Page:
Development and production
In 1939, the most numerous Soviet tank models were the T-26 infantry tank and the BT series of fast tanks. The T-26 was slow-moving, designed to keep pace with infantry on the ground. The BT tanks were cavalry tanks: fast-moving and light, designed for maneuver warfare. Both were Soviet developments of foreign designs from the early 1930s; the T-26 was based on the British Vickers 6-Ton, and the BT tanks were based on a design from American engineer J. Walter Christie.
BT-7, A-20, T-34 (model 1940), and T-34 (model 1941)
In 1937, the Red Army had assigned engineer Mikhail Koshkin to lead a new team to design a replacement for the BT tanks at the Kharkov Komintern Locomotive Plant (KhPZ). The prototype tank, designated A-20, was specified with 20 mm (0.8 in) of armour, a 45 mm (1.77 in) gun, and the new Model V-2-34 engine, using less-flammable diesel fuel in a V12 configuration designed by Konstantin Chelpan. It also had an 8×6-wheel convertible drive similar to the BT tank's 8×2, which allowed it to run on wheels without caterpillar tracks. This feature had greatly saved on maintenance and repair of the unreliable tank tracks of the early 1930s, and allowed tanks to exceed 85 kilometres per hour (53 mph) on roads, but gave no advantage in combat and its complexity made it difficult to maintain. By 1937–38, track design had improved and the designers considered it a waste of space, weight, and maintenance resources, despite the road speed advantage. The A-20 also incorporated previous research (BT-IS and BT-SW-2 projects) into sloped armour: its all-round sloped armour plates were more likely to deflect rounds than perpendicular armour.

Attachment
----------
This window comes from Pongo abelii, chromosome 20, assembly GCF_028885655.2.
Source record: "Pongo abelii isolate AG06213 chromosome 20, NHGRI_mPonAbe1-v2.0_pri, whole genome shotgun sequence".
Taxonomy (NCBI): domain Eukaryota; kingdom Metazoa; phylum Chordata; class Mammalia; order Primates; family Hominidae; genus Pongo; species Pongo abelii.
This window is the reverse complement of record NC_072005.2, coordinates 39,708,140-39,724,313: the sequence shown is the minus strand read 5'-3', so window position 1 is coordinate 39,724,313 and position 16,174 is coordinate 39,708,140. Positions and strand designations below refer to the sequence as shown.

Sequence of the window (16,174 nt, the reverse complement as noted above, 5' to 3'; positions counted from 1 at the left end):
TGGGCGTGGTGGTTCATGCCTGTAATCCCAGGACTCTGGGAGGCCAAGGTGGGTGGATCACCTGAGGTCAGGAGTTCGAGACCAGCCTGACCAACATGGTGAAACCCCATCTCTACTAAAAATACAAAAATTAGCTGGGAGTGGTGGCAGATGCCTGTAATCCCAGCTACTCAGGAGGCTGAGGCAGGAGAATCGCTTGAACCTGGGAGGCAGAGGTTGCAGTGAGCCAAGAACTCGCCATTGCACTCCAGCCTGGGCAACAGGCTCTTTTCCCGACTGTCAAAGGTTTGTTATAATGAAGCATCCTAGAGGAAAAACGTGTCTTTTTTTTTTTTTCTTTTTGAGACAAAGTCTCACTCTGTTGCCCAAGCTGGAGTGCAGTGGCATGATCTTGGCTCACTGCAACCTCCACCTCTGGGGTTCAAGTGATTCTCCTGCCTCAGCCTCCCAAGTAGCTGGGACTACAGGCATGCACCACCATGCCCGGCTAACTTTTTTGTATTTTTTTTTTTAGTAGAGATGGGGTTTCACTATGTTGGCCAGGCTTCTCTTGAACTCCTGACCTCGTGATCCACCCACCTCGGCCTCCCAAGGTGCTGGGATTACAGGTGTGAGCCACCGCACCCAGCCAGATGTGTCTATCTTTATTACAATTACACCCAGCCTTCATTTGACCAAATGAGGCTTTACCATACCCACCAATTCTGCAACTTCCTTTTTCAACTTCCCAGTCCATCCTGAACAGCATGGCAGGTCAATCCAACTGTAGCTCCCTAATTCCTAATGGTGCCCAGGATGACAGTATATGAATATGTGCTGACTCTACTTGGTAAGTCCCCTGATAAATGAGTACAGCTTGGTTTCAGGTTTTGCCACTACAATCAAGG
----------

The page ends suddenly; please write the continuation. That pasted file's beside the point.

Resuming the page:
During the Battle of Lake Khasan in July 1938 and the Battles of Khalkhin Gol in 1939, an undeclared border war with Japan on the frontier with occupied Manchuria, the Soviets deployed numerous tanks against the Imperial Japanese Army (IJA). Although the IJA Type 95 Ha-Go light tanks had diesel engines, the Red Army's T-26 and BT tanks used petrol engines which, while common in tank designs of the time, often burst into flames when hit by IJA tank-killer teams using Molotov cocktails. Poor quality welds in the Soviet armour plates left small gaps between them, and flaming petrol from the Molotov cocktails easily seeped into the fighting and engine compartment; portions of the armour plating that had been assembled with rivets also proved to be vulnerable. The Soviet tanks were also easily destroyed by the Japanese Type 95 tank's 37 mm gunfire, despite the low velocity of that gun, or "at any other slightest provocation". The use of riveted armour led to a problem whereby the impact of enemy shells, even if they failed to disable the tank or kill the crew on their own, would cause the rivets to break off and become projectiles inside the tank.